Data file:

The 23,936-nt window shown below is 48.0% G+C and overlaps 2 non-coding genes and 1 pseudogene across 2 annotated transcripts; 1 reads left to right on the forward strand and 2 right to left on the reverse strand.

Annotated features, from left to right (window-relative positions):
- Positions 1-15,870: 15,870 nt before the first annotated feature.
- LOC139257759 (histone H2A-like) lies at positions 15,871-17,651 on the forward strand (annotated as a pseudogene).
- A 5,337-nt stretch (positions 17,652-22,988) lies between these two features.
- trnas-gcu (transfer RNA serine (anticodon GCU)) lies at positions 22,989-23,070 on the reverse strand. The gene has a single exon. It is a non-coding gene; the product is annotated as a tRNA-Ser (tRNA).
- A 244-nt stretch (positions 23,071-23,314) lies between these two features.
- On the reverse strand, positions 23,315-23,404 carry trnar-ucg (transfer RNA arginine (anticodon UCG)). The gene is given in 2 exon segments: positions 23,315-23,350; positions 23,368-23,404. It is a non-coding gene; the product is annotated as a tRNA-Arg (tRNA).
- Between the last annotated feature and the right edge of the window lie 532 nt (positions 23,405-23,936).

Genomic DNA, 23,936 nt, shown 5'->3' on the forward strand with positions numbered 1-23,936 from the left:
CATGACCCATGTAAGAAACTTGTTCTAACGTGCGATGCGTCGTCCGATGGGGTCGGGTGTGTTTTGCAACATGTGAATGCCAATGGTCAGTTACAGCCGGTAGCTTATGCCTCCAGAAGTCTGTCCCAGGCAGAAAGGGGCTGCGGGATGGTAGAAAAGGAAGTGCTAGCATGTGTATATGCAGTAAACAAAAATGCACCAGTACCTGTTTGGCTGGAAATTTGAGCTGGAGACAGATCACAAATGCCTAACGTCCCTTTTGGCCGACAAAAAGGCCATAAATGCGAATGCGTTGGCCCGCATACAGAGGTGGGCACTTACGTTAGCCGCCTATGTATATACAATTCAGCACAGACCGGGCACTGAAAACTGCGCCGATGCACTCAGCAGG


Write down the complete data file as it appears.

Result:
The 23,936-nt window shown below is 48.0% G+C and overlaps 2 non-coding genes and 1 pseudogene across 2 annotated transcripts; 1 reads left to right on the forward strand and 2 right to left on the reverse strand.

Annotated features, from left to right (window-relative positions):
- Positions 1-15,870: 15,870 nt before the first annotated feature.
- LOC139257759 (histone H2A-like) lies at positions 15,871-17,651 on the forward strand (annotated as a pseudogene).
- A 5,337-nt stretch (positions 17,652-22,988) lies between these two features.
- trnas-gcu (transfer RNA serine (anticodon GCU)) lies at positions 22,989-23,070 on the reverse strand. The gene has a single exon. It is a non-coding gene; the product is annotated as a tRNA-Ser (tRNA).
- A 244-nt stretch (positions 23,071-23,314) lies between these two features.
- On the reverse strand, positions 23,315-23,404 carry trnar-ucg (transfer RNA arginine (anticodon UCG)). The gene is given in 2 exon segments: positions 23,315-23,350; positions 23,368-23,404. It is a non-coding gene; the product is annotated as a tRNA-Arg (tRNA).
- Between the last annotated feature and the right edge of the window lie 532 nt (positions 23,405-23,936).

Genomic DNA, 23,936 nt, shown 5'->3' on the forward strand with positions numbered 1-23,936 from the left:
CATGACCCATGTAAGAAACTTGTTCTAACGTGCGATGCGTCGTCCGATGGGGTCGGGTGTGTTTTGCAACATGTGAATGCCAATGGTCAGTTACAGCCGGTAGCTTATGCCTCCAGAAGTCTGTCCCAGGCAGAAAGGGGCTGCGGGATGGTAGAAAAGGAAGTGCTAGCATGTGTATATGCAGTAAACAAAAATGCACCAGTACCTGTTTGGCTGGAAATTTGAGCTGGAGACAGATCACAAATGCCTAACGTCCCTTTTGGCCGACAAAAAGGCCATAAATGCGAATGCGTTGGCCCGCATACAGAGGTGGGCACTTACGTTAGCCGCCTATGTATATACAATTCAGCACAGACCGGGCACTGAAAACTGCGCCGATGCACTCAGCAGG